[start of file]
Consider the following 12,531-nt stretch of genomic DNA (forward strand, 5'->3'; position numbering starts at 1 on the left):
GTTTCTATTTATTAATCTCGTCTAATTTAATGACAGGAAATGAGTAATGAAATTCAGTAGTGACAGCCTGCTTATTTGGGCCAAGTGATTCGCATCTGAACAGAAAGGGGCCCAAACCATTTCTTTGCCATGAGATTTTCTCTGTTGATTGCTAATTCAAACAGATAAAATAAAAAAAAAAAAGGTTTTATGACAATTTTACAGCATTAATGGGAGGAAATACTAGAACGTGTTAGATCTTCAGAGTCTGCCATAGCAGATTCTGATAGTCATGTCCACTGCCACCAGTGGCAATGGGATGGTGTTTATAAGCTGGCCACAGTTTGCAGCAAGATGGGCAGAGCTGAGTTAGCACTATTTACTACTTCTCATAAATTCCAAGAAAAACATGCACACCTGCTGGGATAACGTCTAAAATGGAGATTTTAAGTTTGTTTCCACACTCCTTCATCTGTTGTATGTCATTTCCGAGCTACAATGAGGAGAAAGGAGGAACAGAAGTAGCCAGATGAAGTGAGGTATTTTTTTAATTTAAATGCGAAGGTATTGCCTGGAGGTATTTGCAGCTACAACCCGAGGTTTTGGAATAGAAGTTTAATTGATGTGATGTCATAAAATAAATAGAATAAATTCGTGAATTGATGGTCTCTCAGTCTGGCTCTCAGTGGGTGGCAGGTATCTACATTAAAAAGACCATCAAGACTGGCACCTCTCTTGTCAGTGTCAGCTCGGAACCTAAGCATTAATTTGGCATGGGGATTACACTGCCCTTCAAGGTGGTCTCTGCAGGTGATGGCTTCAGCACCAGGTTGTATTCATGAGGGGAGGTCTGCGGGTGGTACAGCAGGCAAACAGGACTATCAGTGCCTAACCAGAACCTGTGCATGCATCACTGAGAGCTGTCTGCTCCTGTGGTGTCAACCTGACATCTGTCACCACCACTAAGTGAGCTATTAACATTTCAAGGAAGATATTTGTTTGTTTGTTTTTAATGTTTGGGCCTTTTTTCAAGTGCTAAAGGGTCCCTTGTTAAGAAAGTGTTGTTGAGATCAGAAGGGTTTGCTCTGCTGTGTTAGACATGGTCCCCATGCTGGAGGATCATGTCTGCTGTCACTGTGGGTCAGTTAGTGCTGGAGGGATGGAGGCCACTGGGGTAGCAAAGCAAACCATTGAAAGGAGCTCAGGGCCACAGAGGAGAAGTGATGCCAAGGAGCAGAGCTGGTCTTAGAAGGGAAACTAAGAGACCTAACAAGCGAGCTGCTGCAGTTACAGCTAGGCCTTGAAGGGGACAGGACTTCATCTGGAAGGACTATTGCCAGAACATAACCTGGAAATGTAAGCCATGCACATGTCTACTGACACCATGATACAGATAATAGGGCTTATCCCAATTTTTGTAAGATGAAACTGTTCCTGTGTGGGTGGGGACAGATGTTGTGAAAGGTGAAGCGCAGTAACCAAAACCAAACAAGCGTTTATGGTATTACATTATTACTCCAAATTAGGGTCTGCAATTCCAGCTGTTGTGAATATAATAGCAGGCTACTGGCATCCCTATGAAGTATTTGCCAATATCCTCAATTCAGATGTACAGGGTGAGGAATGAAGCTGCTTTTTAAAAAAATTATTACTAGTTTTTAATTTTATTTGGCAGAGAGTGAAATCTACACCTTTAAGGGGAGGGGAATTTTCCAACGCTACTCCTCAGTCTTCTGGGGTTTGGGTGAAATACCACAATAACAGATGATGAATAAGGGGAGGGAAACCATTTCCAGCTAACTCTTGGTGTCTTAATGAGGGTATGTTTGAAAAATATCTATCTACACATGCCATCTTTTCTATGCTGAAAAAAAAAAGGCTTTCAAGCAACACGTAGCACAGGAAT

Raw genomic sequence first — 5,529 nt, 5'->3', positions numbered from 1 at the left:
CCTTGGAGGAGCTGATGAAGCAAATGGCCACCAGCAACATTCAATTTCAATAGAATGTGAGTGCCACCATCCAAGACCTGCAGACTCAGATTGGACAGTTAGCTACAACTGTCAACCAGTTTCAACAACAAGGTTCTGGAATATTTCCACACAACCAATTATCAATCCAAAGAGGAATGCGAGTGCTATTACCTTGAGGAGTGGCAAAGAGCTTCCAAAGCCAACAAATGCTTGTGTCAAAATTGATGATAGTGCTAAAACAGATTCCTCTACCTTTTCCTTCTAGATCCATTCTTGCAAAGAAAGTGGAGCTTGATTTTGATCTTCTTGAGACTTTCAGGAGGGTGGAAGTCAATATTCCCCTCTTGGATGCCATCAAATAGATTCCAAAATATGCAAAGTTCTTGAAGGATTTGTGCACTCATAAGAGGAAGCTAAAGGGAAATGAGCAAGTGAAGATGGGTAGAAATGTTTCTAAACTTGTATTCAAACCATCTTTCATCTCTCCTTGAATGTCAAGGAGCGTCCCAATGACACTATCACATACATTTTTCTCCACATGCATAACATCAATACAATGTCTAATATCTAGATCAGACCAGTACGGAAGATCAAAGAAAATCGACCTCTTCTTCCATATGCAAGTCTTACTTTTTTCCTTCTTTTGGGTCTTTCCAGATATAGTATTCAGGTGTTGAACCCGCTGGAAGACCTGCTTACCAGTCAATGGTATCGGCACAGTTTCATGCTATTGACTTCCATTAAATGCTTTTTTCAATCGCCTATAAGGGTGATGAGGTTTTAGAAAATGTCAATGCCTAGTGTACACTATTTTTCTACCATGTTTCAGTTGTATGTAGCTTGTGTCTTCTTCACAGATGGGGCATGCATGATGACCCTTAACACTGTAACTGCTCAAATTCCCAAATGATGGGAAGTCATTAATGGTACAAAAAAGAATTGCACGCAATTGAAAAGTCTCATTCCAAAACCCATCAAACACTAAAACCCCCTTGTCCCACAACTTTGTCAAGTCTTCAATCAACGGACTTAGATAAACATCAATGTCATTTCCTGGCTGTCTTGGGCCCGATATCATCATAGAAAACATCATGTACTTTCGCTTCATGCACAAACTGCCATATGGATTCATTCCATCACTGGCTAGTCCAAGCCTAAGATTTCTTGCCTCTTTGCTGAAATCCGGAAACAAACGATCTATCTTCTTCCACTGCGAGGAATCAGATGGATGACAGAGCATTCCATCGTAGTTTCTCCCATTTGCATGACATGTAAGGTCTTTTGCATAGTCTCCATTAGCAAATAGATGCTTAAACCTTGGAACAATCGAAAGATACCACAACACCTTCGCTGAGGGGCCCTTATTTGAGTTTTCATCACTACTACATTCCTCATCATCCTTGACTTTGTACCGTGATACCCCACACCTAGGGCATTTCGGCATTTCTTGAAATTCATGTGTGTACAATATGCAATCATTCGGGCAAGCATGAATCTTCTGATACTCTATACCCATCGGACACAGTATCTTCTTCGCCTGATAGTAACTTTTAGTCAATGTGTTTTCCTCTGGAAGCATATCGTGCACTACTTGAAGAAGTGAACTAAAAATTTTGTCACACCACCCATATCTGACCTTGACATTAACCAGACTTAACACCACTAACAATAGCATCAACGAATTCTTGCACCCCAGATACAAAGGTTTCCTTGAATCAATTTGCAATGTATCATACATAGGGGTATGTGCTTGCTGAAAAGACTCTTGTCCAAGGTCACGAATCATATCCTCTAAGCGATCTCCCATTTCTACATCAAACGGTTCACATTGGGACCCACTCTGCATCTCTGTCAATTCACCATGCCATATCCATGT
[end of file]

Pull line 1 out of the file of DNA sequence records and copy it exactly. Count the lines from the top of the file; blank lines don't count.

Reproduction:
Consider the following 12,531-nt stretch of genomic DNA (forward strand, 5'->3'; position numbering starts at 1 on the left):